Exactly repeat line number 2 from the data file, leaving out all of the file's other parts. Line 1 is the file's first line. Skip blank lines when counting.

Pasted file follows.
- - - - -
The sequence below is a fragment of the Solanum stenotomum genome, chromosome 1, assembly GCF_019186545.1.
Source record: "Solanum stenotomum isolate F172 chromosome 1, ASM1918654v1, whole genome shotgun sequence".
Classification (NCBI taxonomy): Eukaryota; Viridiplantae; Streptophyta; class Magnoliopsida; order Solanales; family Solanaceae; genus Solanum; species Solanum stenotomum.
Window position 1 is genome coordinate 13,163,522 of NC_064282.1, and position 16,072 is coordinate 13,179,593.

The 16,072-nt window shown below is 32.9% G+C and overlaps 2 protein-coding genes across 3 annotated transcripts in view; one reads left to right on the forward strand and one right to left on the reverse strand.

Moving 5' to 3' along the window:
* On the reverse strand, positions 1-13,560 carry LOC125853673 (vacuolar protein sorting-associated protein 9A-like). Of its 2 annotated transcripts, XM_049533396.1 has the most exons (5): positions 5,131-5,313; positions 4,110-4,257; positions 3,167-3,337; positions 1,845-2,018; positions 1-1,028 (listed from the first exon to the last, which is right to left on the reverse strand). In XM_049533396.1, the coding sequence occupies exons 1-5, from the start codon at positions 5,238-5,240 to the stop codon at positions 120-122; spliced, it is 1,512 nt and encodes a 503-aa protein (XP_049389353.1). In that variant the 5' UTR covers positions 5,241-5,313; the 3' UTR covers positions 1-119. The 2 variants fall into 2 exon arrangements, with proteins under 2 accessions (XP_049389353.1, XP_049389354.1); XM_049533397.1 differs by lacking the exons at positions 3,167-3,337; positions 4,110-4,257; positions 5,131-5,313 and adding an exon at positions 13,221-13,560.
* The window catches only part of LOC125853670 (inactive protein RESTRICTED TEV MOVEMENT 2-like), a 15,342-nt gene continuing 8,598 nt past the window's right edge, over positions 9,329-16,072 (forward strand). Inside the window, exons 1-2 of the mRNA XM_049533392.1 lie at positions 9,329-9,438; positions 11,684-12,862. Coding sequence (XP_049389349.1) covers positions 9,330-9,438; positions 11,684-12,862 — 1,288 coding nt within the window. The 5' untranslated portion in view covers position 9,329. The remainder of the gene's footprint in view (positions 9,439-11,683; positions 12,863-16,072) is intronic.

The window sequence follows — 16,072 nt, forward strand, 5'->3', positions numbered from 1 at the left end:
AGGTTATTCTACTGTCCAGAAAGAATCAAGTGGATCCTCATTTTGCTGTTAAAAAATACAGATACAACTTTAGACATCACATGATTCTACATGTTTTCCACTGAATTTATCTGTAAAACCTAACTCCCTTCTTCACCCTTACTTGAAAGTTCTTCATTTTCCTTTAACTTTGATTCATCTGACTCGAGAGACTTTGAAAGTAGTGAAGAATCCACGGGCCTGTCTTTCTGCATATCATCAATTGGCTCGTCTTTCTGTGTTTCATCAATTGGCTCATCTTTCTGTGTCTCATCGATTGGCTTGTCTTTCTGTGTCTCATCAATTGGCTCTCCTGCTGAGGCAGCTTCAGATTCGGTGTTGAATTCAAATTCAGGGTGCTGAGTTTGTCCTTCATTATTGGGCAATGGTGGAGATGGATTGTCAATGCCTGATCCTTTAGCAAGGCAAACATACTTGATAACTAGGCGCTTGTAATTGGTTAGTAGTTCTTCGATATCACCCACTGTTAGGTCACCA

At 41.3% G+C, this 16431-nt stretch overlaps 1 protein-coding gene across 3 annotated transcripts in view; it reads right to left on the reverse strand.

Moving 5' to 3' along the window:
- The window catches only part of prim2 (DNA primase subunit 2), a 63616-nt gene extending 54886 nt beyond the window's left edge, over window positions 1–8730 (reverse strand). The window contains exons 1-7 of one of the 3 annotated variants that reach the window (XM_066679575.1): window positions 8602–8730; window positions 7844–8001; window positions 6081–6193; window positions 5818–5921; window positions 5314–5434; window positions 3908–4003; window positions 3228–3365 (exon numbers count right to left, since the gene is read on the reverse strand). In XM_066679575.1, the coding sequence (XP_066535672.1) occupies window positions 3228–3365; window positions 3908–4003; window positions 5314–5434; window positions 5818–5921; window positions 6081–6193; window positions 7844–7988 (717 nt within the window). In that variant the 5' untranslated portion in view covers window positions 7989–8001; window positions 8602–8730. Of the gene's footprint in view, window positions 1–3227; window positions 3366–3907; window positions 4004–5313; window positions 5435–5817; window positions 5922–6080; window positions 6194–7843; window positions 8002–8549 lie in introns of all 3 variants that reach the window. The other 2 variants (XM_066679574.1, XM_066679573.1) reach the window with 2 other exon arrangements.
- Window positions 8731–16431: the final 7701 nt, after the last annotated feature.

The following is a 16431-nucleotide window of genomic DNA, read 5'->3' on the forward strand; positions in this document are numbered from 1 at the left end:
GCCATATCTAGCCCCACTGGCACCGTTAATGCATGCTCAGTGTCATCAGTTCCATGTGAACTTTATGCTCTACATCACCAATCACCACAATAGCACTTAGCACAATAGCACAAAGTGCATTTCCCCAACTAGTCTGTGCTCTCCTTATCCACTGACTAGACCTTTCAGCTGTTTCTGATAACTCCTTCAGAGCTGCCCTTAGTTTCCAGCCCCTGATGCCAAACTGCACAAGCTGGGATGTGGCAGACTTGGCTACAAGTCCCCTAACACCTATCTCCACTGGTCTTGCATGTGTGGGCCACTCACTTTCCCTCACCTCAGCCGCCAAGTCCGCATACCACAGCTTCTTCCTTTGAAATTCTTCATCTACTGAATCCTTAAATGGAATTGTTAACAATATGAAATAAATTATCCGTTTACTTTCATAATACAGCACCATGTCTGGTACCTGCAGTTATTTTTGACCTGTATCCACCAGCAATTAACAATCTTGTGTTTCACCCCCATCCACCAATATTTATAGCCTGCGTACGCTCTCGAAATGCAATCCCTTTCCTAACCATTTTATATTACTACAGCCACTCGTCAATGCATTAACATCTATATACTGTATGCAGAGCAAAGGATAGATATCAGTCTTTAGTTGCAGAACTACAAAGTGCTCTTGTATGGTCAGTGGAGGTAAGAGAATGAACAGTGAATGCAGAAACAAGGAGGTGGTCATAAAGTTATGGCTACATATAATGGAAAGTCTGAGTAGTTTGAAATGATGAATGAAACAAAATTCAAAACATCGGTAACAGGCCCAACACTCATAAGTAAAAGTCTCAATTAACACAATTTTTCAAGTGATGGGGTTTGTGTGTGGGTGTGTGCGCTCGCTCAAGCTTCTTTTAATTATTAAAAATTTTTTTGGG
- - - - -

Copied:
Source record: "Solanum stenotomum isolate F172 chromosome 1, ASM1918654v1, whole genome shotgun sequence".